Last week, I discussed our research into overcoming resistance, and the three steps to take for this. Here I set out some exercises that will help you improve your ability to overcome resistance.
Resistance usually comes from strong negative emotions, such as when people feel threatened by change or fearful of it. Acknowledging these negative emotions and helping people to name them is an effective way to overcome resistance. Get in the habit of asking about people’s fears and reluctances using this exercise: After noticing even the slightest resistance, ask a question to learn about the person’s concerns by saying, “Can you tell me what about this may not feel right to you?” For example, a colleague may show slight resistance in the form of an “I agree with you, but …” statement, and you could ask, “Can you tell me what about this doesn’t feel right to you?”
Highlight benefits of change
On the rational level, resistance may also come from misunderstanding the change or from a lack of awareness of its benefits. You can practice selling individuals on the benefits of change using this exercise: After identifying a procedure that you need to change, ask yourself, “How will people benefit from changing this workflow?” Write it down in one sentence. For example, the benefit of streamlining your quality assurance process would be that employees have fewer checklists to fill out, resulting in less required overtime.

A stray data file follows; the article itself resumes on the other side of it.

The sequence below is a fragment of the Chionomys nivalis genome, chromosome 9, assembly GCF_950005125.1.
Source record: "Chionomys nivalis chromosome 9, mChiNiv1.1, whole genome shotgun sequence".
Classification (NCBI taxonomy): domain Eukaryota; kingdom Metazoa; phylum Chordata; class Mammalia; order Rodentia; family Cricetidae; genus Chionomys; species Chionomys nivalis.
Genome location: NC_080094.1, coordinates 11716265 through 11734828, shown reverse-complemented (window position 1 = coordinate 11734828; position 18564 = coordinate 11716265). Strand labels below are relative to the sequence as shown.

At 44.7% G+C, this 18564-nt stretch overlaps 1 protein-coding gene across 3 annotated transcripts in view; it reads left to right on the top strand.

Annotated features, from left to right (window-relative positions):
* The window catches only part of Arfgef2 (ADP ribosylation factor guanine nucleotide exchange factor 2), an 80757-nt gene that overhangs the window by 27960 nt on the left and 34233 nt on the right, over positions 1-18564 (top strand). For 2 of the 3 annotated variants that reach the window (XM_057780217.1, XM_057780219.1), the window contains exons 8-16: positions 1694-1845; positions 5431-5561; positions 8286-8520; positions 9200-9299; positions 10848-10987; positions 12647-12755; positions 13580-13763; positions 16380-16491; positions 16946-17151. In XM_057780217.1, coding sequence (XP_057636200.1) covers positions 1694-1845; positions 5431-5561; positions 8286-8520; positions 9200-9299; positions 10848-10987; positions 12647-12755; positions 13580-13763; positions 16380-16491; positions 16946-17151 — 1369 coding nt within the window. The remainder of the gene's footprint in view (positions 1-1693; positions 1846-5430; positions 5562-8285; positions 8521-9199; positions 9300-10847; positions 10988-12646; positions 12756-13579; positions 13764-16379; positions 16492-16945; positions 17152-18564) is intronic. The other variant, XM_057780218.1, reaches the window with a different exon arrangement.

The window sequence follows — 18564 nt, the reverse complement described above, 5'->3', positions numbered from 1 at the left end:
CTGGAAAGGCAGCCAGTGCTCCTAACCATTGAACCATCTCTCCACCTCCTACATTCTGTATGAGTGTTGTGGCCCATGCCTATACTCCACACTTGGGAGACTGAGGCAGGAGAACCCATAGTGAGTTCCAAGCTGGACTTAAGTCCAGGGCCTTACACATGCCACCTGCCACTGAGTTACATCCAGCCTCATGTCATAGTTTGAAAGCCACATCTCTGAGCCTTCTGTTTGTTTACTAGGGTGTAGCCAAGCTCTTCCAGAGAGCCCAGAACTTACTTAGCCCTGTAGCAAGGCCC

Find two areas of agreement
This micro-behavior requires making a conscious effort to periodically summarize areas of agreement during a discussion, which demonstrates to the other person that you are on his side, not his enemy. Practice this exercise: After starting a conversation, focus on finding two areas of agreement. Summarize each one as soon as you discover it by saying, “It seems to me that we agree on …, is that correct?” For example, you could agree that you are both committed to addressing the issue under discussion, and you both want to reach a mutually agreeable solution to the problem.
Identify and highlight shared goals
It is easier to overcome resistance if you can convince people that an action is linked with their goals. Use this exercise to practice identifying shared goals: After finishing a meeting, write down one goal that you share with the other people involved in the meeting. For example, your shared goal could be to have a smooth product launch, or to satisfy your customers.
By making these behaviors part of your daily routine, you will be on your way to overcoming resistance and avoiding the spread of negativity. This will enable you to effectively align teams with organizational strategy and allow you to achieve organizational goals.
For more information, or to order a copy of Dr Martin Lanik’s book ‘Leader Habits’, please contact firstname.lastname@example.org
11 April 2018